Watch recorded webcast from Tuesday, March 6
In a March 6 visit to Dartmouth, Kosovo President Atifete Jahjaga will discuss her country’s difficulties and accomplishments following the independent nation’s fight for self-determination 13 years ago.
Jahjaga’s speech, “The Kosovo Story: Challenges and Successes in State-Building Processes,” will be delivered at 4:30 p.m., in the Hopkins Center’s Moore Theater. The public is invited. Seating will be on a first-come basis.
Dartmouth has had strong ties with Kosovo since the war with Serbia ended in 1999, first providing medical care in the war-torn region and later through a partnership with American University in Kosovo.
“The longstanding relationship Dartmouth has had with Kosovo is an important one to our community,” says Dartmouth President Jim Yong Kim. “We are proud of our ongoing commitment to help the Kosovar people improve their health-care system and excited about our more recent efforts to help the American University in Kosovo prepare its next generation of leaders. President Jahjaga’s visit gives us a wonderful opportunity to celebrate our partnership.”
President Jahjaga began her professional career as a police officer, rising to the position of director of police in 2009, a post she held until her election to the presidency last April, at the age of 35. She is the fourth person elected president of the new nation.
She will spend time during her two-day visit to Dartmouth meeting and discussing a variety of issues—including leadership and health care—with faculty, students, and administrators. The president will also attend an undergraduate class on state creation, taught by John Carey, the John Wentworth Professor in the Social Sciences.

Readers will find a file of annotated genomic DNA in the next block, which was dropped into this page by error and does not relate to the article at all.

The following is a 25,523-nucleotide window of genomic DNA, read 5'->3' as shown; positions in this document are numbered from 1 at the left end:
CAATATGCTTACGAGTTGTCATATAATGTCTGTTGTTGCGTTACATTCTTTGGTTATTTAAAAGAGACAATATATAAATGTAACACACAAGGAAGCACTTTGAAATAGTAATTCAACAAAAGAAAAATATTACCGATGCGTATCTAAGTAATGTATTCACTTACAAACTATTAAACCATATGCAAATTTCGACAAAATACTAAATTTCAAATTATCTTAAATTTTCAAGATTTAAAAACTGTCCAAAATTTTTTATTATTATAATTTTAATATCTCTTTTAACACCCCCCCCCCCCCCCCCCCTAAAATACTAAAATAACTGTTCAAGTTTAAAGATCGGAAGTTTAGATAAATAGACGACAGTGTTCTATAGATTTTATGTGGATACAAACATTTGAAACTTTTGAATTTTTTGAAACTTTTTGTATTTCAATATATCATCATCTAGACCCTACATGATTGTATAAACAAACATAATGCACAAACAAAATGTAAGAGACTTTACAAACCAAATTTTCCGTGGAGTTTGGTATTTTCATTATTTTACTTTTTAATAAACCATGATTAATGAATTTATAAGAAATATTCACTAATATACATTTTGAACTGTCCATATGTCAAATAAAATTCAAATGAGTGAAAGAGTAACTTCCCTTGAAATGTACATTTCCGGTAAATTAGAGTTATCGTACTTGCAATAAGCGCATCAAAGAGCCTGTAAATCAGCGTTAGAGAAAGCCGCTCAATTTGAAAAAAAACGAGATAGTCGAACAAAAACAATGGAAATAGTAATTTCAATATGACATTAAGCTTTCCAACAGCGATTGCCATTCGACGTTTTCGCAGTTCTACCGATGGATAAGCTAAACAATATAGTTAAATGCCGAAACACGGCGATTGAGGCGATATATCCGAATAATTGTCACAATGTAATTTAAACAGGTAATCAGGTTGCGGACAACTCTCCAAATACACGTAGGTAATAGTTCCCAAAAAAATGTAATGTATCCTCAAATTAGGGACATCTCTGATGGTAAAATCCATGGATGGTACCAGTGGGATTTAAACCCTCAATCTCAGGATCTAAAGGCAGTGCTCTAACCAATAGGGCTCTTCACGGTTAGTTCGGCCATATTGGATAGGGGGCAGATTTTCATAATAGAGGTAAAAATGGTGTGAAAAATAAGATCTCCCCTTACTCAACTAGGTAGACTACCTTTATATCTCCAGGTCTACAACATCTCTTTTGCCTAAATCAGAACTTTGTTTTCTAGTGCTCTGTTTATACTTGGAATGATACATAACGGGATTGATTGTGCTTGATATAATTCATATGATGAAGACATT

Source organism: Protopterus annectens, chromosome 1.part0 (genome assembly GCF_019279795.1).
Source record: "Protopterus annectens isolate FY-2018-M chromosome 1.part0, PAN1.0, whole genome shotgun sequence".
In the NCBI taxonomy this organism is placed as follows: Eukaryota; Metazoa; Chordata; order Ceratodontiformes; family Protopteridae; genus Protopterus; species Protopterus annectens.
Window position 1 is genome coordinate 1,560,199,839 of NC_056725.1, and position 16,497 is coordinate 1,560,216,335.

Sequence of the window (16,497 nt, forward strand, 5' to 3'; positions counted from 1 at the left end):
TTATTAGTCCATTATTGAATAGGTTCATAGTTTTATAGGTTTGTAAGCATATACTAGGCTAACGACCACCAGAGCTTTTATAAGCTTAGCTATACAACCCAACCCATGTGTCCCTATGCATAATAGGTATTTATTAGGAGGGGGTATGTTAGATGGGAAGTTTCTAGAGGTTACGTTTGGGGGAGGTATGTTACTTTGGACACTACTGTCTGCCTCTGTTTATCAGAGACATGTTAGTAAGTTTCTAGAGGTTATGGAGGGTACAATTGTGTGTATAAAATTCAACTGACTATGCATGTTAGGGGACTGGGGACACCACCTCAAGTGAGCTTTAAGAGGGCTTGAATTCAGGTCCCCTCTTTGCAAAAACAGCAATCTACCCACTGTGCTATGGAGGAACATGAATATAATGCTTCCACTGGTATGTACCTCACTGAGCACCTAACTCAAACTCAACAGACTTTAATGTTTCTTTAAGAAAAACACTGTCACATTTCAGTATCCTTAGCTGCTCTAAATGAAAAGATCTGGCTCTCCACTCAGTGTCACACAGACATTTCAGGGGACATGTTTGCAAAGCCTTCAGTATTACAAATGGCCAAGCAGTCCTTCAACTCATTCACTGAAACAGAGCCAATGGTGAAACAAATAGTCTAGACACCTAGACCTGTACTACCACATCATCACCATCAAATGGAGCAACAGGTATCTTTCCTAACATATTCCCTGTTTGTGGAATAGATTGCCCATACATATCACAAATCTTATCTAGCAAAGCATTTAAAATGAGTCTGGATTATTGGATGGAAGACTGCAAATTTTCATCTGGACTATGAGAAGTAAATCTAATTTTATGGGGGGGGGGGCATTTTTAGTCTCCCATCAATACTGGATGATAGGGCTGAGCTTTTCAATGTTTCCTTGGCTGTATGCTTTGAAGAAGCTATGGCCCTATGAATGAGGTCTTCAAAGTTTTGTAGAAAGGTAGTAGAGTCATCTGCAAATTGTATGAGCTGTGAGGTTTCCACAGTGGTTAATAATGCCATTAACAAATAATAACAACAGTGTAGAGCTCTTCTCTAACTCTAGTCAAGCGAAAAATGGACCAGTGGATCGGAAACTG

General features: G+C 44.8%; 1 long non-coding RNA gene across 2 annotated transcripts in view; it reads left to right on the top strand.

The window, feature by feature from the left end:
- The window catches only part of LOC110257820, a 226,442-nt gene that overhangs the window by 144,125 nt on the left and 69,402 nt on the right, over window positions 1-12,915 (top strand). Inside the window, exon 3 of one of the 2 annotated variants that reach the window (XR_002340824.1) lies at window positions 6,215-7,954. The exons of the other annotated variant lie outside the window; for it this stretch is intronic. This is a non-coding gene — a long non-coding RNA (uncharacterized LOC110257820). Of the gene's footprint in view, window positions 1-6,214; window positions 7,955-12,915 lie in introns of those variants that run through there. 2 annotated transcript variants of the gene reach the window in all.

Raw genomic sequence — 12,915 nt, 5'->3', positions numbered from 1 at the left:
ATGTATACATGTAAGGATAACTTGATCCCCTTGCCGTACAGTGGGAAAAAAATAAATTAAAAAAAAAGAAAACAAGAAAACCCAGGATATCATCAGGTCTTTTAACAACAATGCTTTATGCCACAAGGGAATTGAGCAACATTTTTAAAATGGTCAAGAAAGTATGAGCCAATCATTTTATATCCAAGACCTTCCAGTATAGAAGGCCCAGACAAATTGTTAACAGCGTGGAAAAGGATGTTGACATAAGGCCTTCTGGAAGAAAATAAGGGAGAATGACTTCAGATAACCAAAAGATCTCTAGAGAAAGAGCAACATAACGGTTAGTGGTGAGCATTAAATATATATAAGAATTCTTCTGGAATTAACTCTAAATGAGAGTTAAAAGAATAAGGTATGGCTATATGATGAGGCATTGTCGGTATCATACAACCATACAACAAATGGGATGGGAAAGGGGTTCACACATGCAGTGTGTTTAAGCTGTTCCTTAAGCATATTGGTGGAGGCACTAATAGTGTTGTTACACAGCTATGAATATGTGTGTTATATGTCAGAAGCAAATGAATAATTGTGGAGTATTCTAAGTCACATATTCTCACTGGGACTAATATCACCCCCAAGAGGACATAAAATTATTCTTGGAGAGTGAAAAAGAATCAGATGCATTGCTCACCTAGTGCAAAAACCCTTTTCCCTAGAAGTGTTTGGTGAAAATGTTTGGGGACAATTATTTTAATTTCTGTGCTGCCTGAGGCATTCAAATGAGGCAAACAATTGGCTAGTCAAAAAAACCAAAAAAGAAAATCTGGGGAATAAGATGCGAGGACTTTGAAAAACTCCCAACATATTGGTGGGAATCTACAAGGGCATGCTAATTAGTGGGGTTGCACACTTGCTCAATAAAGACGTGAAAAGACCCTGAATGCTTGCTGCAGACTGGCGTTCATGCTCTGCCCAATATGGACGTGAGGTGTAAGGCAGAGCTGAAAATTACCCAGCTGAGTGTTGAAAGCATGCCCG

“President Jahjaga’s visit to Dartmouth is a testament to her support for education and, in particular, for the Dartmouth-American University in Kosovo partnership,” says Provost Carol Folt. “We are thrilled about our work together, especially now, as increased global collaboration between universities is reshaping our world. Our efforts will surely enrich the lives of our students and faculty, here and in Kosovo.”
The Dartmouth-Kosovo connection began when Dartmouth Medical School faculty and physicians from Dartmouth-Hitchcock Medical Center provided critical care to refugees after the war. The relationship grew to offer opportunities for medical students, physicians, and nurses to participate in exchange programs, and there have been more than 200 exchanges of medical faculty and students from Dartmouth and Kosovo.
Two years ago, Dartmouth and American University in Kosovo signed an agreement that has Dartmouth working with Kosovo’s only private nonprofit university on a number of initiatives, including assisting the eight-year-old university prepare for U.S. accreditation, conducting faculty and student exchange programs, and supporting curriculum development.
Also, in June, a group of Dartmouth students and recent graduates traveled to Kosovo and, working with American University in Kosovo students, helped restore a Jewish cemetery in Pristina.
Dartmouth Professor of Health Economics and Management Michael Zubkoff is a member of the AUK Foundation—which operates like a board of trustees—at the university. Zubkoff is director of the MD/MBA program at Dartmouth and teaches at the Tuck School of Business and the Dartmouth Institute for Health Policy and Clinical Practice. AU Kosovo is the only university in Kosovo whose faculty teach entirely in English, which helps the school attract students from throughout the country.
Following her visit to Dartmouth, President Jahjaga will take part in the Women in the World Summit in New York City, a conference featuring women who are leaders and activists around the globe. The event, sponsored by Newsweek and the online Daily Beast, will also feature former Secretary of State Madeleine Albright, IMF Chief Christine Lagarde, and actor Meryl Streep.